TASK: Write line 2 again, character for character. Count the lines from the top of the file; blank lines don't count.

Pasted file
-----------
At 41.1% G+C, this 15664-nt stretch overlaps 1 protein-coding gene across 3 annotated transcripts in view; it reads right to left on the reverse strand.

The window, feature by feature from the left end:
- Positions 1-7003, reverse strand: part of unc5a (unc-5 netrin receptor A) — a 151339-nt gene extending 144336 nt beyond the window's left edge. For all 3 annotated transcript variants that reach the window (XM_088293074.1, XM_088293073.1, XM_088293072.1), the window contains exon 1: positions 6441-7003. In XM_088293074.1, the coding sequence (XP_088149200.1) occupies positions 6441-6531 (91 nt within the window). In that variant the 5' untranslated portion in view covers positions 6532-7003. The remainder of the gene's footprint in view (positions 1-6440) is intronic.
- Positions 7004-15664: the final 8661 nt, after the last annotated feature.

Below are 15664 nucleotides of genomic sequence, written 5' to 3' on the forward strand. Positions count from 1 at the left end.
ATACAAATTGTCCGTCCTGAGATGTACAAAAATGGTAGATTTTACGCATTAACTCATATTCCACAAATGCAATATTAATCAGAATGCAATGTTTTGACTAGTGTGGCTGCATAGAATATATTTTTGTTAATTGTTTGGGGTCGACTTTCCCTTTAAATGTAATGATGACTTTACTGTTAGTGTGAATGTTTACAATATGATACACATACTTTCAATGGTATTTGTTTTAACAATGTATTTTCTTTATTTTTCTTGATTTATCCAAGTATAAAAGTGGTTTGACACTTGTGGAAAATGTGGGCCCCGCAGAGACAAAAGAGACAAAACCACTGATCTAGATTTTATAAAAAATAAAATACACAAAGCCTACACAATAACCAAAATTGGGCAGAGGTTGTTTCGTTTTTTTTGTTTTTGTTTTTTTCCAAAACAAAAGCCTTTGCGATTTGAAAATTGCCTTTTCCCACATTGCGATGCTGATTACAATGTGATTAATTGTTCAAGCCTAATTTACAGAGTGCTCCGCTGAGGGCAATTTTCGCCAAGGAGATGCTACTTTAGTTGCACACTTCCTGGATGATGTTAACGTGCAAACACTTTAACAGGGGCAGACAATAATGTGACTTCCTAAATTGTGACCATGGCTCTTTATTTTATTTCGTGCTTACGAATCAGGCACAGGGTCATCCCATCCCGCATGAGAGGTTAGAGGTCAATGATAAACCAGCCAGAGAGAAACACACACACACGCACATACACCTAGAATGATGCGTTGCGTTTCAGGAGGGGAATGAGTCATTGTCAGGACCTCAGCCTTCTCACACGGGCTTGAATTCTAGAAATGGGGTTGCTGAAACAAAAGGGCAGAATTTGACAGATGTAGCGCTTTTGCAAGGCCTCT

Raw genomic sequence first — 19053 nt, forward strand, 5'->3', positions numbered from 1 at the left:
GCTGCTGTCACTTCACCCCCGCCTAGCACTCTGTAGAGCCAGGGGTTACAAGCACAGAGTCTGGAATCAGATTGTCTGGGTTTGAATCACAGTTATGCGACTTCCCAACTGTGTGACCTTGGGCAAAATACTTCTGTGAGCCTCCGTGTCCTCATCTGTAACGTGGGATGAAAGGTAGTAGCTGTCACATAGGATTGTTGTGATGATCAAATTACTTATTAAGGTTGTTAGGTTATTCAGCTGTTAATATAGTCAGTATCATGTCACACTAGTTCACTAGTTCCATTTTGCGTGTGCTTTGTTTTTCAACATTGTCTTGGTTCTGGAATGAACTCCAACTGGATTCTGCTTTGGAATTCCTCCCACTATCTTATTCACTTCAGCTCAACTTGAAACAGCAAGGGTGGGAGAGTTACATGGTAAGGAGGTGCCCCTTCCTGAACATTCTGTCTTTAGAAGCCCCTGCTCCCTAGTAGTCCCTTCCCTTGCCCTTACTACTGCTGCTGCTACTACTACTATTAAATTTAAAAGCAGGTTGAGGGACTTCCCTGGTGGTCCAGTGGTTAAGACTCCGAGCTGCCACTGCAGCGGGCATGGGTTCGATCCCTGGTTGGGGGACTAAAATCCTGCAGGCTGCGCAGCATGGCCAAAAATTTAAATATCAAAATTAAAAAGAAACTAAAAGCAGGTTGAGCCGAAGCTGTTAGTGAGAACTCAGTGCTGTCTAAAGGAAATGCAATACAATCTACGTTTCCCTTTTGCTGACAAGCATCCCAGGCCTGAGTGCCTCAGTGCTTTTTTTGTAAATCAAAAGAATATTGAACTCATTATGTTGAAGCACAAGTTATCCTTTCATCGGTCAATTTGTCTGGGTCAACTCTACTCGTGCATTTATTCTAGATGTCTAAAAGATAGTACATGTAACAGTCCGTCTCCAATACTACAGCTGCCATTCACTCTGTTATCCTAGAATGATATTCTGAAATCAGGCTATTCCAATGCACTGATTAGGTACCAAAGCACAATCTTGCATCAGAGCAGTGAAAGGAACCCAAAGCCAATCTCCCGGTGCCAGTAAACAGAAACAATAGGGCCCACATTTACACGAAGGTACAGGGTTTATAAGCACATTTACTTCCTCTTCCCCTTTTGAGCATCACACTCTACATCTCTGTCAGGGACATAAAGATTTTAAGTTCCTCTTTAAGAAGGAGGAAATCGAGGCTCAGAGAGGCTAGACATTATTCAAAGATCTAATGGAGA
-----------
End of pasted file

The window, feature by feature from the left end: